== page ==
When do I need to install TCAS System 7.1 on my plane?
The Federal Aviation Administration authorizes, but does not mandate TCAS II Version 7.1 software for use in the National Airspace System (NAS). Version 7.1 is defined by FAA TSO-C119c. With introduction of TCAS II Version 7.1, the FAA now permits three versions of TCAS II in US airspace; V6.04a, V7.0 and V7.1 (note that FAA requires V7.0 or greater in RVSM airspace). More information about TCAS II can be found in the FAA’s Introduction to TCAS II V7.1 pamphlet; FAA InFO #12010, 06/26/12
On 20 December 2011, the European Commission published an Implementing Rule mandating the carriage of ACAS II version 7.1 within European Union by all aeroplanes with a maximum certified take-off mass exceeding 5,700 kg or authorised to carry more 19 passengers from 1 March 2012. An exception was made for aeroplanes with an individual certificate of airworthiness issued before 1 March 2012 that must be equipped as of 1 December 2015.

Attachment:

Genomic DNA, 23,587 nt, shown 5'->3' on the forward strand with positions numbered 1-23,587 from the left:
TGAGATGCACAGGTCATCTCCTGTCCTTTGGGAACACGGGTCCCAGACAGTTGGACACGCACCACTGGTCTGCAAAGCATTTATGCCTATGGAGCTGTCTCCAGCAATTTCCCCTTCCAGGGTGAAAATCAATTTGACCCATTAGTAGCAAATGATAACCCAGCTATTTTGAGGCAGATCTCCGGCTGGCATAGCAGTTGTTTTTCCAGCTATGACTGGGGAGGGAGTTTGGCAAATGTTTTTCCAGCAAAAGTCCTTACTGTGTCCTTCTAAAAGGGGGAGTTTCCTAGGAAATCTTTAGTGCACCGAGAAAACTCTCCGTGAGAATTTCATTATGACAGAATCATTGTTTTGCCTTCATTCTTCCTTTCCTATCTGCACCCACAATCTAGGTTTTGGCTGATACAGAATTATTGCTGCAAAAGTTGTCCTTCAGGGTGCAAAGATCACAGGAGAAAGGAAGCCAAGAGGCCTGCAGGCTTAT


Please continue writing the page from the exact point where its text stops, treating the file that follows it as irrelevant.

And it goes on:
ICAO Annex 6 states that as of 1 January 2005, all turbine-engined aeroplanes of a maximum certificated take-off mass in excess of 5700 kg or authorized to carry more than 19 passengers shall be equipped with an airborne collision avoidance system (ACAS II). Amendment 85 to ICAO Annex 10 volume IV, published in October 2010, introduced a provision stating that all new ACAS installations after 1 January 2014 shall be compliant with version 7.1; and all ACAS units shall be compliant with version 7.1 after 1 January 2017.
Where can I find details about obtaining FAA approval for EFB usage?
Guidance material can be found in AC 120-76C, AC 91-78 and specific approval requirements are found in FAA Order 8900.1, Volume 4, Chapter 15, Section 1. NBAA publishes a good summary for Part 91/GA operators here: https://www.nbaa.org/ops/cns/efb/